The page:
One of the main ways to increase system performance is minimising how far down the memory hierarchy one has to go to manipulate data. It's not just system level programmers that need to be aware of these issues, as most systems have a time/cost requirement, be it how fast your web application responds, or how many racks you need in your data center.

In this era of multiple CPUs per system this can be further complicated for programmers due to memory contention between each CPU. Also, virtualization introduces further complications. Consider the following diagram which shows the memory hierarchy currently in a 4 socket by 4 core system, which Ulrich Drepper mentions is going to be a common system in his excellent paper on computer memory.

current memory hierarchy of a 4 socket 4 core system
[Update Sep 2010: Note the organisation of cache levels in multi-core CPUs can vary quite a bit]
[Update Oct 2010: hwloc is a handy tool for automatically generating diagrams like these]

Up until lately we've just had incremental improvements to the performance (not size), of RAM and mechanical hard disks, and CPU performance has diverged from them a lot. So changes to the memory hierarchy would both speed systems up a lot, and simplify software running on the CPU. It's these exciting changes that are happening now and in the next few years that I'm focusing on here.

[Update Oct 2015: As stated above, the divergence in speed between main memory and CPUs, implies much more performance for efficient use of the CPU caches. This is demonstrated in profiling hardware events, where adjusting the memory size and access pattern reduces the access depth in the memory hierarchy, thus greatly increasing performance. Now often it's not possible or practical to adjust all memory accesses, and so Intel as of the Broadwell micro-architecture (Sep 2014), has made CAT available (in certain XEON processors to start), which allows one to dynamically partition the shared cache, to limit what part of the cache can be written to by a core. In this way, restricting VMs/containers/apps/... to a core, will restrict them to evicting only part of the shared cache across cores, resulting in more efficient utilization of the system. This is well explained in Dan Luu's summary of CAT advantages. Partitioning functionality like this will also improve security isolation, and protect against side channel attacks. In future dynamic cache allocation will probably become available on most CPUs and across more cache levels.]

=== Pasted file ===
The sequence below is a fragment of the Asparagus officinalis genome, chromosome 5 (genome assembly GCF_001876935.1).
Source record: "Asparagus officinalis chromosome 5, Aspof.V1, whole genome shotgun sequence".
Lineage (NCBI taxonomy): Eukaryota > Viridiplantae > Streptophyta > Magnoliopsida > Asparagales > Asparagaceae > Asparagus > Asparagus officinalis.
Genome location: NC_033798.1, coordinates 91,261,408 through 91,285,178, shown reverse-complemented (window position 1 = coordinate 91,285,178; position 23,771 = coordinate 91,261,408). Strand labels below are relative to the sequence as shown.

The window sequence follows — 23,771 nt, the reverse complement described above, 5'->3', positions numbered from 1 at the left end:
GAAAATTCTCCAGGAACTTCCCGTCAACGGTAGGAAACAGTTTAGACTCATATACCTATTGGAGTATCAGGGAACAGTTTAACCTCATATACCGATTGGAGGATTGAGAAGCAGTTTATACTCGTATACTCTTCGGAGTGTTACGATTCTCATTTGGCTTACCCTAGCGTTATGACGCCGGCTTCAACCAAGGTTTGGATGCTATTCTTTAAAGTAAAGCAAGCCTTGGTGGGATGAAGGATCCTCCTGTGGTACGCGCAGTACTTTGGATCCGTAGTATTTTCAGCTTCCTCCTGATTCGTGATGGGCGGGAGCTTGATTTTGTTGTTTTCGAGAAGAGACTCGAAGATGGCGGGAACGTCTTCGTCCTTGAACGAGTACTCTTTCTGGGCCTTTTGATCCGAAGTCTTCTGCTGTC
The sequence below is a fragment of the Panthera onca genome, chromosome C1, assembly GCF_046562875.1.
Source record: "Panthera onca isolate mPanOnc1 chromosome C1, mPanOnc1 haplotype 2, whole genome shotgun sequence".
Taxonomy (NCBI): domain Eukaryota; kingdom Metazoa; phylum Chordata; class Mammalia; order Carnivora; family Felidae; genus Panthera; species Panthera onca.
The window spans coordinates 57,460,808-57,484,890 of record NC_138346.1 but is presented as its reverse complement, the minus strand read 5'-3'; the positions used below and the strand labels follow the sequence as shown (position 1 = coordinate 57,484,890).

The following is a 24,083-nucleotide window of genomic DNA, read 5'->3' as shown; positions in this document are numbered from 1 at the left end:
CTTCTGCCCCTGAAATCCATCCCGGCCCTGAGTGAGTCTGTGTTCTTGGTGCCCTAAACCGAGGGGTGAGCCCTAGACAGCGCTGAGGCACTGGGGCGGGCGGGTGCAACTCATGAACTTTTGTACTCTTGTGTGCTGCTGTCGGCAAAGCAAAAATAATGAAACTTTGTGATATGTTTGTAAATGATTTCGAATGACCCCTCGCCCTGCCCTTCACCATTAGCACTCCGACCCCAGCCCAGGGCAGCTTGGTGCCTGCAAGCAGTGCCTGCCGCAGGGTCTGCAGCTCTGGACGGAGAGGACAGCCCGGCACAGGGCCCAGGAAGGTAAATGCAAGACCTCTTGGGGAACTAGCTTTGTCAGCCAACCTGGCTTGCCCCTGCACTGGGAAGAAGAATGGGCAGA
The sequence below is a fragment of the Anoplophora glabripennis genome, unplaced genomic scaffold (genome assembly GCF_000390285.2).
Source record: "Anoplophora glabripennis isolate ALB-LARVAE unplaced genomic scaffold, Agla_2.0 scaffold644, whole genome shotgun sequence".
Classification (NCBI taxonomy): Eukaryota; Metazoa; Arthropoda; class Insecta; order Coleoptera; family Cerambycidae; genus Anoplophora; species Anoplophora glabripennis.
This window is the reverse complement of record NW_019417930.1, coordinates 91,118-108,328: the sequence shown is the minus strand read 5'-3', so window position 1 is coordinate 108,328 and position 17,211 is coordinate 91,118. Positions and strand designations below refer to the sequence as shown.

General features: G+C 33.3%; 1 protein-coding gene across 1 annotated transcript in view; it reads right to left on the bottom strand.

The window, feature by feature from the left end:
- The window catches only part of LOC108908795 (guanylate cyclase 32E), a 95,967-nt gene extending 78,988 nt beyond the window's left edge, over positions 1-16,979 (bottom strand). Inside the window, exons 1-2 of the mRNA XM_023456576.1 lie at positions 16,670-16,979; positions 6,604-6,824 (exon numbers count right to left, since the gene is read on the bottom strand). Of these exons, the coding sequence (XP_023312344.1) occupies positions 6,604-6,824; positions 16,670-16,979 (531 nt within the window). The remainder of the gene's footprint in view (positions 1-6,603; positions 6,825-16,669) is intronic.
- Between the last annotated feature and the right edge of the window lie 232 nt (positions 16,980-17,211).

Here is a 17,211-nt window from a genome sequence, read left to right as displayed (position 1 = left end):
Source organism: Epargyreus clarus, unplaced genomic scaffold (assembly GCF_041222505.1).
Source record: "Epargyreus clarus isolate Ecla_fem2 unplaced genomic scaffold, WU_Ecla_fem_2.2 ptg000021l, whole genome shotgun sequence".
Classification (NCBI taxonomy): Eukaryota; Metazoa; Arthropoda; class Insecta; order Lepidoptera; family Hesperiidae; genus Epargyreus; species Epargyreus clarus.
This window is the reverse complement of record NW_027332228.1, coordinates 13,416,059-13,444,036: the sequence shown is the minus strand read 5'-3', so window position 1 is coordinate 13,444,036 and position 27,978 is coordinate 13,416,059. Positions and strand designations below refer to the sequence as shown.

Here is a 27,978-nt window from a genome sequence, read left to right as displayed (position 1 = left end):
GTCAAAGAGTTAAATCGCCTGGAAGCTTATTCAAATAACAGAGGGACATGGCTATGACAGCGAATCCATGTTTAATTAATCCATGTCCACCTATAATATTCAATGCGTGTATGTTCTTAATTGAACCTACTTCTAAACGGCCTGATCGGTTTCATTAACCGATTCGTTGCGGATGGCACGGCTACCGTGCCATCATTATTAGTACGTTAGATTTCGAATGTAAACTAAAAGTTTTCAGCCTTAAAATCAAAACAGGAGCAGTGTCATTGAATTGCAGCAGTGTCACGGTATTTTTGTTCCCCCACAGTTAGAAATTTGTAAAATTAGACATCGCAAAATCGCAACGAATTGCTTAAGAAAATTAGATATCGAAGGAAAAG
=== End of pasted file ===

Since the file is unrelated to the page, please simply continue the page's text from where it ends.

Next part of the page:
[Update Sep 2015: Note cache coherence is a big limitation to the number of cores possible, and a new "tardis" cache coherence model promising to remove the linear increase in cache accounting memory per core. It works by tagging the operations with a counter to order reads/writes, thus allowing cores to operate on older data if that suffices. Generation counters are useful for relative ordering rather than trying to synchronize with the universe with timestamps or something. I proposed on lkml (and still standby) a similar mechanism for relative ordering of files within a file system. Distributed cores/filesystems can use higher level methods for coherence, but within the "system" counters have an advantage.]

[Update Dec 2016: Intel is introducing 5-level paging to extend the address space available to newer processors from 64TiB to 4PiB.]

[Update Nov 2019: A tweat from Justin Cormack plotting the convergence of the memory hierarchy: ]

I/O bandwidth trends

Solid State Disks